The Craigia Page

Malvaceae Info


Craigia W.W. Smith & W.E. Evans is one of the 3 living genera of trees which comprise subfamily Tilioideae of the angiosperm family Malvaceae. It is more closely related to Tilia (limes), than to the 3rd genus (Mortoniodendron).

As a living genus it is confined to southern China and adjacent northern Vietnam. where there are 1 or 2 living species (one species has not been seen since discovery and may be extinct. Descriptions of both species, Craigia yunnanensis W.W. Smith & W.E. Evans and Craigia kwangsiensis Hsue can be found in the recent Flora of China [1].

In earlier periods the genus had a much wider range. It was common in the Tertiary of western North America, Europe and Asia. Extinction in Europe may be part of the widespread depauperisation of the European flora as a result of the Pleistocene glaciations; extinction in North America appears to be have earlier. The sister group, Tilia, is still present in Europe (and Eastern North America) but shows its greatest diversity in temperate East Asia.

Craigia is also a genus of amoebas.


Craigia are deciduous trees. The living species have long petiolate leaves with elliptic or oblong blades and denticulate margins.

Living Species

Craigia yunnanensis W.W. Smith & W.E. Evans
Chinese dian tong

Craigia kwangiensis Hsue
Chinese gui dian tong

Fossil Species

A 2005 review [2] conservatively ascribed fossils of Craigia to two species - Craigia bronnii of western Eurasia, and Craigia oregonensis of east Asia and North America. Subsequently fossils of Craigia were also discovered on Hainan, and described as Craigia hainanensis [a].

Craigia bronnii Kvaček, Bužek & Manchester

The European Craigia bronnii is known from flowers, fruits and pollen. The fruits were previously known as Pteleaecarpum bronnii, Pteleaecarpum europaeum or Ulmus bronnii, and the flowers as Tilia gieskei. Leaves referred to Dombeyopsis lobata Unger may also belong to this species. Leaves assignable to Dombeyopsis lobata have also been placed in Dombeyopsis grandifolia Unger, Dombeyopsis sidaefolia Unger, Dombeyopsis tiliaefolia (A. Braun) Unger, Ficus dombeyopsis Unger, Ficus tiliaefolia (A. Braun) Heer, Cecropia europaea Ettingshausen, Cecropia heerii Ettingshausen and Sterculia dombeyopsis (Unger) Schimper [3].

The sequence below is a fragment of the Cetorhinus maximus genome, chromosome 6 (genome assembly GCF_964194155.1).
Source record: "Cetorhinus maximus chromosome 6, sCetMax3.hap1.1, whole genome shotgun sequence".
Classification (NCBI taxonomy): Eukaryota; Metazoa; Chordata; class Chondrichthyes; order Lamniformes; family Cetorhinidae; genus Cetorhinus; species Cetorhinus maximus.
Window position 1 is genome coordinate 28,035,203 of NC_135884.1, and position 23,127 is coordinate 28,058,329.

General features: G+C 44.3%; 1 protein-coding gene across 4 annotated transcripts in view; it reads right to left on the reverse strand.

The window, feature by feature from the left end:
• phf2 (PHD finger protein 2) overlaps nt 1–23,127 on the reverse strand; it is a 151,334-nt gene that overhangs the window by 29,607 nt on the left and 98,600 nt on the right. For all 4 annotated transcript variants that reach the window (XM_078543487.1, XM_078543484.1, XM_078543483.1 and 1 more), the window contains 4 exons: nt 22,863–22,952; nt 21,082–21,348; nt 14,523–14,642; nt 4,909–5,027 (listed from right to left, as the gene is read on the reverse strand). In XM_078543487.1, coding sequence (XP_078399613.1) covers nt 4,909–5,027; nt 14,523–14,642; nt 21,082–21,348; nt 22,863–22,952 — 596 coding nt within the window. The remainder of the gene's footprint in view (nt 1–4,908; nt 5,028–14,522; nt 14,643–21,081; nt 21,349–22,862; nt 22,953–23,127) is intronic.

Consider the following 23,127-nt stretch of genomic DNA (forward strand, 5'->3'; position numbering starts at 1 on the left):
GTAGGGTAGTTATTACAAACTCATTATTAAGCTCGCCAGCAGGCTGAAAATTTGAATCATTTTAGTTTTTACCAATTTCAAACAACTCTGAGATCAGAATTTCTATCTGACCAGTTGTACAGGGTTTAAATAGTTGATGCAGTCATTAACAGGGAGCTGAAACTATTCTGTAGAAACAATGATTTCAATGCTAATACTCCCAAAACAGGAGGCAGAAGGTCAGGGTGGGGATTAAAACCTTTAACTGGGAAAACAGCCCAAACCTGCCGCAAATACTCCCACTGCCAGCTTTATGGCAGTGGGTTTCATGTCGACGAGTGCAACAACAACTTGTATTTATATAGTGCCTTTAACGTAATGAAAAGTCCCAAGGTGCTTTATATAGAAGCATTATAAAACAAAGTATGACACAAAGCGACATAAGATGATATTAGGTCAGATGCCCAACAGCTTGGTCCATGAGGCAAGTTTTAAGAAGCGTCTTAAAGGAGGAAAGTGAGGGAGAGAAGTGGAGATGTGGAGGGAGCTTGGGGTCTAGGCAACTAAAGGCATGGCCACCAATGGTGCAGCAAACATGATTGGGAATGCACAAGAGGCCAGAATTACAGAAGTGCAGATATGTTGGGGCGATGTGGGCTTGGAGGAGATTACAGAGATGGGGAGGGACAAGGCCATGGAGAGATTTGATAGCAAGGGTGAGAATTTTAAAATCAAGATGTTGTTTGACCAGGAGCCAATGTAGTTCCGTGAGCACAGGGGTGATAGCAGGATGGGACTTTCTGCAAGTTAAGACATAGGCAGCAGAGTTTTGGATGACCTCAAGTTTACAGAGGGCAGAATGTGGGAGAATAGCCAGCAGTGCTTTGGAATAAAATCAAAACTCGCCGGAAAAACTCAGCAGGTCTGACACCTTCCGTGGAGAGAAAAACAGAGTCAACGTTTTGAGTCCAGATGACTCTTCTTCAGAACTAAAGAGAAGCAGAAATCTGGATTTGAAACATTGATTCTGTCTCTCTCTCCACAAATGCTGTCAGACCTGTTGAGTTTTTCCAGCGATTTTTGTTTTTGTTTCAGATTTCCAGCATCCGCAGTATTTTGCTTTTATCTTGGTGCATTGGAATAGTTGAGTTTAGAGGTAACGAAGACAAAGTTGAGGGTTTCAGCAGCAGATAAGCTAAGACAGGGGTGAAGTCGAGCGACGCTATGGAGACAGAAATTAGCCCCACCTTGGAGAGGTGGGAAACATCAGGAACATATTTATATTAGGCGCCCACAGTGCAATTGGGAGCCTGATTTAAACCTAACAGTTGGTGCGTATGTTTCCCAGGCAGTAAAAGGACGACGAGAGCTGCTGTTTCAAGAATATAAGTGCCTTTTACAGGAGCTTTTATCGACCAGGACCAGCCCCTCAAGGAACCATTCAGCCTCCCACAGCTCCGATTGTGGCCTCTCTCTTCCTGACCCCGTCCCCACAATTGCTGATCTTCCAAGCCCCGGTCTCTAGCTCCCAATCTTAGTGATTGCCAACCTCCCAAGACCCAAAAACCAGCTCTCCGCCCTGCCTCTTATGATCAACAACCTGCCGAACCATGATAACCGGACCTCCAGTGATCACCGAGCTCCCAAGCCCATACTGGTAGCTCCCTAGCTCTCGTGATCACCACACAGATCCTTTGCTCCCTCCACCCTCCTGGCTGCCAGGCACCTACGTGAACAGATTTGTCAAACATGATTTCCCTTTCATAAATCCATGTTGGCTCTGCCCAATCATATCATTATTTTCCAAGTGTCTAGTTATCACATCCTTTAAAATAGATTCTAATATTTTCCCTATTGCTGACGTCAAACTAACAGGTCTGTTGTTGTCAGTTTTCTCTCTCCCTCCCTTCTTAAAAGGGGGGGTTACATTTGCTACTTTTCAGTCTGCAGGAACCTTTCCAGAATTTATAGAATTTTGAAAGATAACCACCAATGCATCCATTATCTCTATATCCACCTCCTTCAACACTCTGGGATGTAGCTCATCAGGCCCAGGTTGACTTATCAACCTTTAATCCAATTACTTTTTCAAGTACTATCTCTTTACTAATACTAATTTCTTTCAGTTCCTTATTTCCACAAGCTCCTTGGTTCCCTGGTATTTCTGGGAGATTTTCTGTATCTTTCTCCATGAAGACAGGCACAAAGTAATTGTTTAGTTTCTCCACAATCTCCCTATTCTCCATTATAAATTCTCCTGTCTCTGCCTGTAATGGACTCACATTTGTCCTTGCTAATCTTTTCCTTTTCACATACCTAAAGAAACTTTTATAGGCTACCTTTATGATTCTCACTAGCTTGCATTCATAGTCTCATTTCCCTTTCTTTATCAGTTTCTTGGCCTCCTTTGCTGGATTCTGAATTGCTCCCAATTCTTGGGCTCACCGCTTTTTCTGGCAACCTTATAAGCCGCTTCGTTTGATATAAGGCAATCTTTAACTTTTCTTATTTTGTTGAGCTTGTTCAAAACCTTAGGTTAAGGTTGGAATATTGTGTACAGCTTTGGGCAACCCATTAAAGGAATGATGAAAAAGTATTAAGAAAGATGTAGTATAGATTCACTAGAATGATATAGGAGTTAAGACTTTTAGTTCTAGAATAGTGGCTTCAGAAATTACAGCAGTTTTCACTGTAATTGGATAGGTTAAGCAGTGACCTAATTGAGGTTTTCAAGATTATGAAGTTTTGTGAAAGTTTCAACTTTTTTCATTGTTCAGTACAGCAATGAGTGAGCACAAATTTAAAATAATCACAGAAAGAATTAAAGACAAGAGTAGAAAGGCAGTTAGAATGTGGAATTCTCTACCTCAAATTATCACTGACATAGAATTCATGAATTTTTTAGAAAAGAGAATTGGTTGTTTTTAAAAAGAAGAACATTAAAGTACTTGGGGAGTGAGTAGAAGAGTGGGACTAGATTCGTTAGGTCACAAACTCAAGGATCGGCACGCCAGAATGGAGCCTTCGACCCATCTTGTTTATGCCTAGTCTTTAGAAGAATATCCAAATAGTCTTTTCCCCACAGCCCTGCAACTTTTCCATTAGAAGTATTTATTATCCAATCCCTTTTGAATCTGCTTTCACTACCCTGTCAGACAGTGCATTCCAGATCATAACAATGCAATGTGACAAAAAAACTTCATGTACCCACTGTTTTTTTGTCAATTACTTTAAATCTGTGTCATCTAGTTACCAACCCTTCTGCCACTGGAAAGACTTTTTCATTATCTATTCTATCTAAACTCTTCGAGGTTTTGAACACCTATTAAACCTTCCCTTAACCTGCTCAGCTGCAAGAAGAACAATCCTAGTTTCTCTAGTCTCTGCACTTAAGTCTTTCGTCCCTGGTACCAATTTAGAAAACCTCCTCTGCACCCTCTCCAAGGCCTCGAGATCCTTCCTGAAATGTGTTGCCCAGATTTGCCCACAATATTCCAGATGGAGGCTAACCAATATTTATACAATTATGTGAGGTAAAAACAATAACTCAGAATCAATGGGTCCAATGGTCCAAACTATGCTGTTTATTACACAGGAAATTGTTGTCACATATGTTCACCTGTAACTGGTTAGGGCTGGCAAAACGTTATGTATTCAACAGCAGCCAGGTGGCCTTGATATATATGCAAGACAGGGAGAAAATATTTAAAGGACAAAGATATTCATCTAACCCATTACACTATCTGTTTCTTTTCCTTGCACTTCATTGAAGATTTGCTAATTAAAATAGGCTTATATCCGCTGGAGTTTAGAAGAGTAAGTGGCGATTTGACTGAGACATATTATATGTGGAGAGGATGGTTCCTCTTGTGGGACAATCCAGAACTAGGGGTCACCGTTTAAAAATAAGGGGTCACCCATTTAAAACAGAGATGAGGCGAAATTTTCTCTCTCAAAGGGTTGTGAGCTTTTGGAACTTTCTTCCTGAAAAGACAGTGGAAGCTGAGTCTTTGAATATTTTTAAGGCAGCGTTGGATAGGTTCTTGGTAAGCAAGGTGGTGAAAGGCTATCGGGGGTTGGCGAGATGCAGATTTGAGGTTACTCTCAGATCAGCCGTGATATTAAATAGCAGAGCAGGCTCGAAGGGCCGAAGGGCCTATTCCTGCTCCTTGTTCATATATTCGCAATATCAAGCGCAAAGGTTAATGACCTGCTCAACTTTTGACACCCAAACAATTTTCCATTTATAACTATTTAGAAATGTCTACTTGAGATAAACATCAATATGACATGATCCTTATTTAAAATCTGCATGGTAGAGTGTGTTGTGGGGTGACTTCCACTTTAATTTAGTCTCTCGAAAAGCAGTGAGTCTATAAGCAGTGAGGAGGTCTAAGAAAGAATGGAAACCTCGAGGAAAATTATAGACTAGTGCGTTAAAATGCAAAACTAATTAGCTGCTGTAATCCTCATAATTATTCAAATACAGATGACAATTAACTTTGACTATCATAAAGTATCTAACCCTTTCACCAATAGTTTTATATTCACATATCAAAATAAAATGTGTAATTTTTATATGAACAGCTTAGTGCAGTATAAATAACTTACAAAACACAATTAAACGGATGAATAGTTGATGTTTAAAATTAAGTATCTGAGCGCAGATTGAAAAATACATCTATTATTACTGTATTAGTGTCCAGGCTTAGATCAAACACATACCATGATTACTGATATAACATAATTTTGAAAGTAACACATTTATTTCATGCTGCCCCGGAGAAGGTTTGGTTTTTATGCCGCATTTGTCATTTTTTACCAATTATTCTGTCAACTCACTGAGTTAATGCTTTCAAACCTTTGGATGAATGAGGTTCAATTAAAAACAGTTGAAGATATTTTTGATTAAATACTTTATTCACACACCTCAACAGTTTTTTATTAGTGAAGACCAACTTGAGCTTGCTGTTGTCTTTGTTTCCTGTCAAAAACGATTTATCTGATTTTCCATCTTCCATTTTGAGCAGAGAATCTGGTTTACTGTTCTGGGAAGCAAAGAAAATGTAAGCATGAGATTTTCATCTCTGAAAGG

Craigia bronnii is recorded from late Eocene and Early Oligocene of Spitsbergen, and from around 60 Oligocene to Pliocene localities in France, Italy, Germany, the Czech Republic, Poland, Slovakia, Austria, Slovenia, Hungary, Bosnia, Serbia, Romania, Moldavia, Bulgaria and Greece, and from a single Miocene site in Georgia [2].

Craigia oregonensis (Arnold) Kvaček, Bužek & Manchester

Craigia oregonensis was previously known as Pteleaecarpum oregonensis Arnold.

Craigia oregonensis is recorded from Palaeocene to Miocene sites in Kazakhstan, Manchuria, North Korea, Hokkaido, Sakhalin, Primorye, Kamchatka and arctic Siberia, and from Eocene and Oligocene sites in British Columbia, Oregon, Washington, Idaho, Montana and Utah [2].

Craigia hainanensis Jianhua Jin, T.M. Kodrul, Wenbo Liao & Xin Wang

Craigia hainanensis is found in the Eocene (Changchang Formation) of Hainan [a].


  1. Song Zhi-chen, Wang Wei-ming and Huang Fei, Fossil Pollen Records of Extant Angiosperms in China, Bot. Rev. 12: 248-249 (2004)
  2. Kvaček, Z., S.R. Manchester, and M.A. Akhmetiev, Review of the fossil history of Craigia (Malvaceae s.l.) in the northern hemisphere based on fruits and co-occurring foliage, Modern problems of Palaeofloristics, Palaeophytogeography, and Phytostratigraphy 114-140 (2005)


  1. Jianhua Jina, T.M. Kodrul, Wenbo Liao & Xin Wang, A new species of Craigia from the Eocene Changchang Formation of Hainan Island, China, Rev. Palaeo. Palyno. 155(1-2): 80-82 (2009)
  2. Call, Victor B. & Dilcher, David L., Fossil Ptelea Samaras (Rutaceae) in North America, Am. J. Bot. 82(8): 1069-1073 (1995)
  3. Buzek, Cestmir, Kvaček, Zlatko & Manchester, Steven R., Sapindaceous Affinities of the Pteleaecarpum Fruits from the Tertiary of Eurasia and North America, Bot. Gaz. 150(4): 477-489 (1989)